Archive for October, 2019

I am encouraged by your statement that I can reduce my sadness and anger even if I have held these for many years. Yet, I have another question. These feelings now are part of my own identity, who I am as a person. I know that might sound a little odd, but it is scary to think of changing. Can you help me with that?

Change can be scary, especially when it breaks a long-standing pattern. We have seen that people find it hard to make a commitment to forgive because of change; the change itself is the initial challenge. Yet, my question to you is this: What might your new identity be like as you forgive and change? You might change to these kinds of views of yourself:

  • I am someone who does not harm others;
  • I can be a conduit for good in my family;
  • I can bear pain and as I stand up to that pain, I am strong;
  • I am beginning to love more deeply.

These kinds of views of yourself can assist you in a healthier identity and in aiding others in their pain. The new identity, you may find, is more friendly than the old one.

For additional information, see The Forgiving Life.

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I have been carrying hurt feelings now for years. I might even say that they are a part of me now. I am kind of skeptical that I will be able to shed these. What advice do you have for me on this?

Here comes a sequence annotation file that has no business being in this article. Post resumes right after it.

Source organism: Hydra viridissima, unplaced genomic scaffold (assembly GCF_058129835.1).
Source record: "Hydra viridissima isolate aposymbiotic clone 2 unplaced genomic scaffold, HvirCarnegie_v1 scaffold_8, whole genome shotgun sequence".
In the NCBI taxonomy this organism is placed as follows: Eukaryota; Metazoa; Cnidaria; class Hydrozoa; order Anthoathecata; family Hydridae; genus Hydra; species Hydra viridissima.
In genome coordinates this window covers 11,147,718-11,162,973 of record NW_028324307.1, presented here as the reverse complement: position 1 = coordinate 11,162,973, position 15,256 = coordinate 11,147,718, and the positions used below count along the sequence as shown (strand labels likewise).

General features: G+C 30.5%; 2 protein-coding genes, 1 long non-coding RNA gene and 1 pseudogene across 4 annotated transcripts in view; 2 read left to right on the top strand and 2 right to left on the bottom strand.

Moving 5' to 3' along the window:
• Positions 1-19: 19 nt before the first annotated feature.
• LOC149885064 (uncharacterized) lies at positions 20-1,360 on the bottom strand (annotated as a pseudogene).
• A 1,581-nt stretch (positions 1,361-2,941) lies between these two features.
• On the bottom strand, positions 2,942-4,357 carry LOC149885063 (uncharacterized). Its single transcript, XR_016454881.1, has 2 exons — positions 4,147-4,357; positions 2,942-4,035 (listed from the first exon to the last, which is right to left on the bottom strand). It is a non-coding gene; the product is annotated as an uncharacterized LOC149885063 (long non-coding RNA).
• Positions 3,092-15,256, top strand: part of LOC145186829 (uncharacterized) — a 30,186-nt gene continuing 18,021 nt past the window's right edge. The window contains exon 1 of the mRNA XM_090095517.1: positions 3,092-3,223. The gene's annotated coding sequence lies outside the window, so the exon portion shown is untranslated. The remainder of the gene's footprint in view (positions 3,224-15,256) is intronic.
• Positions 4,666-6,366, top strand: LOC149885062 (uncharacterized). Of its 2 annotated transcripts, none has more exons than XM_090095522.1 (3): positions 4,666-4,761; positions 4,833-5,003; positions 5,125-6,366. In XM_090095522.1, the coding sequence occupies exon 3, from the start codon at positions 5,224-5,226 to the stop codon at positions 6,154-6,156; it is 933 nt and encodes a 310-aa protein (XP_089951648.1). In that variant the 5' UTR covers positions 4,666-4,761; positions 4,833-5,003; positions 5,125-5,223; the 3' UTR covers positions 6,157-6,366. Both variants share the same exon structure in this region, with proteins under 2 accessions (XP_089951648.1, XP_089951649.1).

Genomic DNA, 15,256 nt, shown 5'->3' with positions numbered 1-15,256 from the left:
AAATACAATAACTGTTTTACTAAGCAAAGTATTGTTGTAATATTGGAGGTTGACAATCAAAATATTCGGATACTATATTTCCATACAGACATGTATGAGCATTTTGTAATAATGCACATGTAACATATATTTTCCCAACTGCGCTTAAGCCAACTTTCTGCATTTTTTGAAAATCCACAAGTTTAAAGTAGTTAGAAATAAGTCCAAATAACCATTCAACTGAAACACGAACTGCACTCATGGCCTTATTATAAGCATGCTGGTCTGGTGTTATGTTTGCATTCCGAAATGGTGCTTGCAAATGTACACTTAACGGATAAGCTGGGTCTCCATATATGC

When deeply hurt by others, the resentments can last for years. You are not alone in this. For example, Mary Hansen and I have a publication in which we worked with elderly women in hospice. Some of the women had carried their hurt for 40 years. Yet, as they willingly chose to forgive and to work on forgiving those who were unfair to them, their anger faded and their hope for the future increased. This can happen for you as well when you are ready. Forgiveness, I hope you see, can aid you in getting rid of those negative emotions no matter how long you have carried them.

For additional information, see The Four Phases of Forgiveness. 

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Don’t Miss This Opportunity of a Lifetime: Learn How to Forgive from Dr. Robert Enright Himself

Forgiveness: A Pathway to Emotional Healing

Based on his 30+ years of peer-reviewed, empirical scientific research, Dr. Robert Enright will help you discover and learn a step-by-step pathway to forgiveness in this one-day workshop. This intense learning session will enable you to develop  confidence in your forgiveness skills and learn how you can bring forgiveness to your family, school, work place and community for better emotional health.

“Forgiveness is a process, freely chosen, in which you willingly reduce resentment through some hard work and Joyoffer goodness of some kind toward the one who hurt you,” according to workshop presenter Dr. Enright. “This gives you a chance to live a life of love, compassion and joy.”

Dr. Enright outlines during this workshop how to learn and use that process to help yourself and others. He explains, for example that:

  •  Forgiveness is NOT reconciliation, forgetting, excusing or condoning.
  •  Forgiveness does not get rid of the injustice but the effects of the injustice.
  •  Forgiveness cuts across many different philosophies and religions.
  •  The benefits of forgiveness are significant: scientific analyses demonstrates that considerable emotional, relational, and even physical health benefits result from forgiving.